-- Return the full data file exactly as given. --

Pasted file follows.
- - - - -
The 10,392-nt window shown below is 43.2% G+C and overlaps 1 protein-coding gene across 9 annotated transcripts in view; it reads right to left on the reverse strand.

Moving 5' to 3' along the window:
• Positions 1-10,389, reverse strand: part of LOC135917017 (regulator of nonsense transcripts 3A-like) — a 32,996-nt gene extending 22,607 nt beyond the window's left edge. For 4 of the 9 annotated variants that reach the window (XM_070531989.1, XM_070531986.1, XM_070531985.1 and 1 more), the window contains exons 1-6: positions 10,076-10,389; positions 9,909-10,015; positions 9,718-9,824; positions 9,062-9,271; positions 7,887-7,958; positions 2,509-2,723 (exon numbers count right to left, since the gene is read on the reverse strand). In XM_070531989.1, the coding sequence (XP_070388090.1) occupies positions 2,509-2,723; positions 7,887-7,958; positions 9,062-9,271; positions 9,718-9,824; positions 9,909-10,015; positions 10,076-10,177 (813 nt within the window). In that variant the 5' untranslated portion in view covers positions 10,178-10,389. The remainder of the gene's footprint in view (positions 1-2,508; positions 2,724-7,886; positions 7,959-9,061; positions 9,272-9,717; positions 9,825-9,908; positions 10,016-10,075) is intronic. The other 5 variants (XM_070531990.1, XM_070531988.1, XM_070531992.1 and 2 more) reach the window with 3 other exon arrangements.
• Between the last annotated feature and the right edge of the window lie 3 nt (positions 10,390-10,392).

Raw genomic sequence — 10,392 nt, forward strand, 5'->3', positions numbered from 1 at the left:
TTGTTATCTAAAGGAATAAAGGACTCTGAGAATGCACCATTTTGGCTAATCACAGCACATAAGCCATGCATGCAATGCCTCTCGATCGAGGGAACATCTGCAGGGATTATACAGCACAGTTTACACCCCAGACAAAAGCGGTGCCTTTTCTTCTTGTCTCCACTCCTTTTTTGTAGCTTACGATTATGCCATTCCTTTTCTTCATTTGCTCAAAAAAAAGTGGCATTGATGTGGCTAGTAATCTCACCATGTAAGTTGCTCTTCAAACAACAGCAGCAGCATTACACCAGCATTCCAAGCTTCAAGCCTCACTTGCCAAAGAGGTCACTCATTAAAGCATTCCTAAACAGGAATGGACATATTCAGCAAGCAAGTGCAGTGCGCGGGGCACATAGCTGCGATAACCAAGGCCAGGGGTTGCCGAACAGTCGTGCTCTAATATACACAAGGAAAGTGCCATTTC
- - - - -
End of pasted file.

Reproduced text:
The 10,392-nt window shown below is 43.2% G+C and overlaps 1 protein-coding gene across 9 annotated transcripts in view; it reads right to left on the reverse strand.

Moving 5' to 3' along the window:
• Positions 1-10,389, reverse strand: part of LOC135917017 (regulator of nonsense transcripts 3A-like) — a 32,996-nt gene extending 22,607 nt beyond the window's left edge. For 4 of the 9 annotated variants that reach the window (XM_070531989.1, XM_070531986.1, XM_070531985.1 and 1 more), the window contains exons 1-6: positions 10,076-10,389; positions 9,909-10,015; positions 9,718-9,824; positions 9,062-9,271; positions 7,887-7,958; positions 2,509-2,723 (exon numbers count right to left, since the gene is read on the reverse strand). In XM_070531989.1, the coding sequence (XP_070388090.1) occupies positions 2,509-2,723; positions 7,887-7,958; positions 9,062-9,271; positions 9,718-9,824; positions 9,909-10,015; positions 10,076-10,177 (813 nt within the window). In that variant the 5' untranslated portion in view covers positions 10,178-10,389. The remainder of the gene's footprint in view (positions 1-2,508; positions 2,724-7,886; positions 7,959-9,061; positions 9,272-9,717; positions 9,825-9,908; positions 10,016-10,075) is intronic. The other 5 variants (XM_070531990.1, XM_070531988.1, XM_070531992.1 and 2 more) reach the window with 3 other exon arrangements.
• Between the last annotated feature and the right edge of the window lie 3 nt (positions 10,390-10,392).

Raw genomic sequence — 10,392 nt, forward strand, 5'->3', positions numbered from 1 at the left:
TTGTTATCTAAAGGAATAAAGGACTCTGAGAATGCACCATTTTGGCTAATCACAGCACATAAGCCATGCATGCAATGCCTCTCGATCGAGGGAACATCTGCAGGGATTATACAGCACAGTTTACACCCCAGACAAAAGCGGTGCCTTTTCTTCTTGTCTCCACTCCTTTTTTGTAGCTTACGATTATGCCATTCCTTTTCTTCATTTGCTCAAAAAAAAGTGGCATTGATGTGGCTAGTAATCTCACCATGTAAGTTGCTCTTCAAACAACAGCAGCAGCATTACACCAGCATTCCAAGCTTCAAGCCTCACTTGCCAAAGAGGTCACTCATTAAAGCATTCCTAAACAGGAATGGACATATTCAGCAAGCAAGTGCAGTGCGCGGGGCACATAGCTGCGATAACCAAGGCCAGGGGTTGCCGAACAGTCGTGCTCTAATATACACAAGGAAAGTGCCATTTC